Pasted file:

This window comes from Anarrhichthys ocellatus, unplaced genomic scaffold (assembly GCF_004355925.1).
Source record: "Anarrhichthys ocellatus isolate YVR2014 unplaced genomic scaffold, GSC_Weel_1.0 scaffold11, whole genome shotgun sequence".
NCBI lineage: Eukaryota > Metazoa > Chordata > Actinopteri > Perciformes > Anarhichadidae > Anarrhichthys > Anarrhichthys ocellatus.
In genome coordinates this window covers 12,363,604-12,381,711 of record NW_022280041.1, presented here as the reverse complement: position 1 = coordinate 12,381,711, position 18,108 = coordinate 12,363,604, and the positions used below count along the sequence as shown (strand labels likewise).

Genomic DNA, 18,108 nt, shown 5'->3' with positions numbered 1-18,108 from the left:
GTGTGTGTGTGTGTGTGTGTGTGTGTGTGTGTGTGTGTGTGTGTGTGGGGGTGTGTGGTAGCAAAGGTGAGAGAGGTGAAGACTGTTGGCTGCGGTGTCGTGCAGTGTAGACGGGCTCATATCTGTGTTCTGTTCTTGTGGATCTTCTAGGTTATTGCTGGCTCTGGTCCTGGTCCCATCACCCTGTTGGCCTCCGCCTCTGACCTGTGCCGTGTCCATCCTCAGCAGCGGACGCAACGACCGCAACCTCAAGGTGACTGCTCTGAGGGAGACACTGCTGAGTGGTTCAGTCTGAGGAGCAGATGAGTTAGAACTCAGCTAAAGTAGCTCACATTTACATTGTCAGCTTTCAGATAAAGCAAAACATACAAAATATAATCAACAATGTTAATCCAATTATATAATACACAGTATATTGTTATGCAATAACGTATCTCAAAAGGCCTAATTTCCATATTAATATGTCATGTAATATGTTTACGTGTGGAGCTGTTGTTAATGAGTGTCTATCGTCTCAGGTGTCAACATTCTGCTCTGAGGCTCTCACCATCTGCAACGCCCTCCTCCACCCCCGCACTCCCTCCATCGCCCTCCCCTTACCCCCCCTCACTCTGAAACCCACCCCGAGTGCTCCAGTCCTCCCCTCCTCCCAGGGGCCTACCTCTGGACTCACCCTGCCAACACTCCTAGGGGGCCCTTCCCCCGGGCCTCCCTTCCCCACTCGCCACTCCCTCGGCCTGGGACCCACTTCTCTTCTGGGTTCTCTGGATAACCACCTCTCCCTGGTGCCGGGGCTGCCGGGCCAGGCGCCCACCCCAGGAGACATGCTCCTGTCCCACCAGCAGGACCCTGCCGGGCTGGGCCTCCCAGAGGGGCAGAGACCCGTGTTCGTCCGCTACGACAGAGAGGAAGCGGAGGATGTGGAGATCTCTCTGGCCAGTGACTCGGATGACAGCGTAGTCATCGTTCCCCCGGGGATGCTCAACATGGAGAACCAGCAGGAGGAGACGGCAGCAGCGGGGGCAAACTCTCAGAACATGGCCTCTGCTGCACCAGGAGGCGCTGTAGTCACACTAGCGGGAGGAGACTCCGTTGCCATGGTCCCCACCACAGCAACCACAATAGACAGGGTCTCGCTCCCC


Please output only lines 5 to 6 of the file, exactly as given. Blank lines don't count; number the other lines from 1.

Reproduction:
Genomic DNA, 18,108 nt, shown 5'->3' with positions numbered 1-18,108 from the left:
GTGTGTGTGTGTGTGTGTGTGTGTGTGTGTGTGTGTGTGTGTGTGTGGGGGTGTGTGGTAGCAAAGGTGAGAGAGGTGAAGACTGTTGGCTGCGGTGTCGTGCAGTGTAGACGGGCTCATATCTGTGTTCTGTTCTTGTGGATCTTCTAGGTTATTGCTGGCTCTGGTCCTGGTCCCATCACCCTGTTGGCCTCCGCCTCTGACCTGTGCCGTGTCCATCCTCAGCAGCGGACGCAACGACCGCAACCTCAAGGTGACTGCTCTGAGGGAGACACTGCTGAGTGGTTCAGTCTGAGGAGCAGATGAGTTAGAACTCAGCTAAAGTAGCTCACATTTACATTGTCAGCTTTCAGATAAAGCAAAACATACAAAATATAATCAACAATGTTAATCCAATTATATAATACACAGTATATTGTTATGCAATAACGTATCTCAAAAGGCCTAATTTCCATATTAATATGTCATGTAATATGTTTACGTGTGGAGCTGTTGTTAATGAGTGTCTATCGTCTCAGGTGTCAACATTCTGCTCTGAGGCTCTCACCATCTGCAACGCCCTCCTCCACCCCCGCACTCCCTCCATCGCCCTCCCCTTACCCCCCCTCACTCTGAAACCCACCCCGAGTGCTCCAGTCCTCCCCTCCTCCCAGGGGCCTACCTCTGGACTCACCCTGCCAACACTCCTAGGGGGCCCTTCCCCCGGGCCTCCCTTCCCCACTCGCCACTCCCTCGGCCTGGGACCCACTTCTCTTCTGGGTTCTCTGGATAACCACCTCTCCCTGGTGCCGGGGCTGCCGGGCCAGGCGCCCACCCCAGGAGACATGCTCCTGTCCCACCAGCAGGACCCTGCCGGGCTGGGCCTCCCAGAGGGGCAGAGACCCGTGTTCGTCCGCTACGACAGAGAGGAAGCGGAGGATGTGGAGATCTCTCTGGCCAGTGACTCGGATGACAGCGTAGTCATCGTTCCCCCGGGGATGCTCAACATGGAGAACCAGCAGGAGGAGACGGCAGCAGCGGGGGCAAACTCTCAGAACATGGCCTCTGCTGCACCAGGAGGCGCTGTAGTCACACTAGCGGGAGGAGACTCCGTTGCCATGGTCCCCACCACAGCAACCACAATAGACAGGGTCTCGCTCCCC